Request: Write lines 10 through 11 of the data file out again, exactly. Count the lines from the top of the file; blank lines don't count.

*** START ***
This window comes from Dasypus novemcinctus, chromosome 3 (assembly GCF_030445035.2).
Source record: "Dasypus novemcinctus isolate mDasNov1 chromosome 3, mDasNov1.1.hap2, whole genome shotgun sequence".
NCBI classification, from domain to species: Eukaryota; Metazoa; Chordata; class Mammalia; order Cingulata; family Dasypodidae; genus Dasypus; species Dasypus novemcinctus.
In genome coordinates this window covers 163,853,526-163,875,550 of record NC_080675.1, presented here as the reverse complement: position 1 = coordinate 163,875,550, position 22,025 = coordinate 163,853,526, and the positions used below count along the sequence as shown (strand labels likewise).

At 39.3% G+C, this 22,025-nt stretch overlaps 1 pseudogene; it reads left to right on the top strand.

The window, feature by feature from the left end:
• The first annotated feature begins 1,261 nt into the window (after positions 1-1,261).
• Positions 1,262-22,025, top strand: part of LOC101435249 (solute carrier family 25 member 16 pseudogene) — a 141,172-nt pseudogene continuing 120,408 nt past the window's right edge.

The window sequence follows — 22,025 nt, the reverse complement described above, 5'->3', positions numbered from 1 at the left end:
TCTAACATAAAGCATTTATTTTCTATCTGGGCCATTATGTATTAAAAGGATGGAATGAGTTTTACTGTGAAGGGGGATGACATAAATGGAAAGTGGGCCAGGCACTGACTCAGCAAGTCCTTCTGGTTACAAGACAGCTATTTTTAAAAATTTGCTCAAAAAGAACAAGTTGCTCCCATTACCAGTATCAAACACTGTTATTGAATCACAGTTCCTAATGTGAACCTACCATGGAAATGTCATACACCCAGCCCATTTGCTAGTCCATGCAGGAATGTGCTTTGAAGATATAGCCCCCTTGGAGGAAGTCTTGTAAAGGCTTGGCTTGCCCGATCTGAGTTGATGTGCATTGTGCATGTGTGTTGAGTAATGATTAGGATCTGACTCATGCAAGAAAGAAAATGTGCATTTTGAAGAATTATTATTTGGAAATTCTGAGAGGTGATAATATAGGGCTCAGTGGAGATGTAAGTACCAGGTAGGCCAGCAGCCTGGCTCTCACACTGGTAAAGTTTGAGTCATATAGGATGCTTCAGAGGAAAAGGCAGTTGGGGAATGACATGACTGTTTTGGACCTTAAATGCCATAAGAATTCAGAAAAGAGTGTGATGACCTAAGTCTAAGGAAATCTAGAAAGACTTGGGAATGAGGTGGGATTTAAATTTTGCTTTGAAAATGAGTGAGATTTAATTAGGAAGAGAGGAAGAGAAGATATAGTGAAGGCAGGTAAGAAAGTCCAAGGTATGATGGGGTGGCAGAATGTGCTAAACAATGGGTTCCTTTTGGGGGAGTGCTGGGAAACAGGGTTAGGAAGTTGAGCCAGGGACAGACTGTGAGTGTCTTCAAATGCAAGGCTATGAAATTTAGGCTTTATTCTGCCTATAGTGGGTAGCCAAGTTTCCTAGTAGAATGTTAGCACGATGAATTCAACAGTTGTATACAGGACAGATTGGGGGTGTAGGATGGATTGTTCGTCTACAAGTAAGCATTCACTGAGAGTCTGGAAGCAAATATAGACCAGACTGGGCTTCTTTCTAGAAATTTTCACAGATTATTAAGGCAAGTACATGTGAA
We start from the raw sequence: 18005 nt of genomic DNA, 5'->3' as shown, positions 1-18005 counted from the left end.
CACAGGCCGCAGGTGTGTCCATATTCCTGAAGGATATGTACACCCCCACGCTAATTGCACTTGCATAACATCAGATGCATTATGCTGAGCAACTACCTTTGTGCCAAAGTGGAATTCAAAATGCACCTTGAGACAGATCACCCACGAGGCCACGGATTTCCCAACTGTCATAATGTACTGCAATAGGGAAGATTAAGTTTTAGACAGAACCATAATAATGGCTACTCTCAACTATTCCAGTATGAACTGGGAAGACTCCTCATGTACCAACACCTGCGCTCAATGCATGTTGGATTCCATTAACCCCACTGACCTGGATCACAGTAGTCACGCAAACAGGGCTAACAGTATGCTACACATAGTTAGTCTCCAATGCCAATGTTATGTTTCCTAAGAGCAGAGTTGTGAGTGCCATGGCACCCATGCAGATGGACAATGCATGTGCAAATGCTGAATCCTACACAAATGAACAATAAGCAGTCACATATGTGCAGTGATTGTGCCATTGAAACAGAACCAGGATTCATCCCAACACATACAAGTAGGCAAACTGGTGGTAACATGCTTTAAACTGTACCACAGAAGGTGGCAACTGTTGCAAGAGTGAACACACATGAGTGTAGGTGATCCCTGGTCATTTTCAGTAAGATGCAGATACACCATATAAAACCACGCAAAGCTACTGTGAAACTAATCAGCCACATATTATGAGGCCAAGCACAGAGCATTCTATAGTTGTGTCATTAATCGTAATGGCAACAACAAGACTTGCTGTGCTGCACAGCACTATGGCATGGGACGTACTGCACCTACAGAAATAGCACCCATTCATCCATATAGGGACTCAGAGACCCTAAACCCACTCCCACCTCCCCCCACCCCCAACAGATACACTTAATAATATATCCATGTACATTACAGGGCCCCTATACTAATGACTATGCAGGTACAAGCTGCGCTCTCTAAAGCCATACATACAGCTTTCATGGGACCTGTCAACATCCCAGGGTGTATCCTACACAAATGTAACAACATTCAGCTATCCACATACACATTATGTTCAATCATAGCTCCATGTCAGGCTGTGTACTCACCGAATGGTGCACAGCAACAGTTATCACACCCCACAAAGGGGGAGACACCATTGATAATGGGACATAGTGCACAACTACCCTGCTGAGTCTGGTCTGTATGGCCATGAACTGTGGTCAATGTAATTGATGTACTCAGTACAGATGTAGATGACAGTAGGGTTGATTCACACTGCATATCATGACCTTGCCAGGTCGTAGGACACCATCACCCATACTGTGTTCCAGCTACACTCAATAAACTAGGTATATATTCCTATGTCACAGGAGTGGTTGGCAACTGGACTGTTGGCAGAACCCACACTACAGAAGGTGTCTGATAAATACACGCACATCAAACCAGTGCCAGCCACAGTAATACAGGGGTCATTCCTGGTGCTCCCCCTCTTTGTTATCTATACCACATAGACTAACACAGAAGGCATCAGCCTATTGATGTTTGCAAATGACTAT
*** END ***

TCTAACATAAAGCATTTATTTTCTATCTGGGCCATTATGTATTAAAAGGATGGAATGAGTTTTACTGTGAAGGGGGATGACATAAATGGAAAGTGGGCCAGGCACTGACTCAGCAAGTCCTTCTGGTTACAAGACAGCTATTTTTAAAAATTTGCTCAAAAAGAACAAGTTGCTCCCATTACCAGTATCAAACACTGTTATTGAATCACAGTTCCTAATGTGAACCTACCATGGAAATGTCATACACCCAGCCCATTTGCTAGTCCATGCAGGAATGTGCTTTGAAGATATAGCCCCCTTGGAGGAAGTCTTGTAAAGGCTTGGCTTGCCCGATCTGAGTTGATGTGCATTGTGCATGTGTGTTGAGTAATGATTAGGATCTGACTCATGCAAGAAAGAAAATGTGCATTTTGAAGAATTATTATTTGGAAATTCTGAGAGGTGATAATATAGGGCTCAGTGGAGATGTAAGTACCAGGTAGGCCAGCAGCCTGGCTCTCACACTGGTAAAGTTTGAGTCATATAGGATGCTTCAGAGGAAAAGGCAGTTGGGGAATGACATGACTGTTTTGGACCTTAAATGCCATAAGAATTCAGAAAAGAGTGTGATGACCTAAGTCTAAGGAAATCTAGAAAGACTTGGGAATGAGGTGGGATTTAAATTTTGCTTTGAAAATGAGTGAGATTTAATTAGGAAGAGAGGAAGAGAAGATATAGTGAAGGCAGGTAAGAAAGTCCAAGGTATGATGGGGTGGCAGAATGTGCTAAACAATGGGTTCCTTTTGGGGGAGTGCTGGGAAACAGGGTTAGGAAGTTGAGCCAGGGACAGACTGTGAGTGTCTTCAAATGCAAGGCTATGAAATTTAGGCTTTATTCTGCCTATAGTGGGTAGCCAAGTTTCCTAGTAGAATGTTAGCACGATGAATTCAACAGTTGTATACAGGACAGATTGGGGGTGTAGGATGGATTGTTCGTCTACAAGTAAGCATTCACTGAGAGTCTGGAAGCAAATATAGACCAGACTGGGCTTCTTTCTAGAAATTTTCACAGATTATTAAGGCAAGTACATGTGAA
We start from the raw sequence: 18005 nt of genomic DNA, 5'->3' as shown, positions 1-18005 counted from the left end.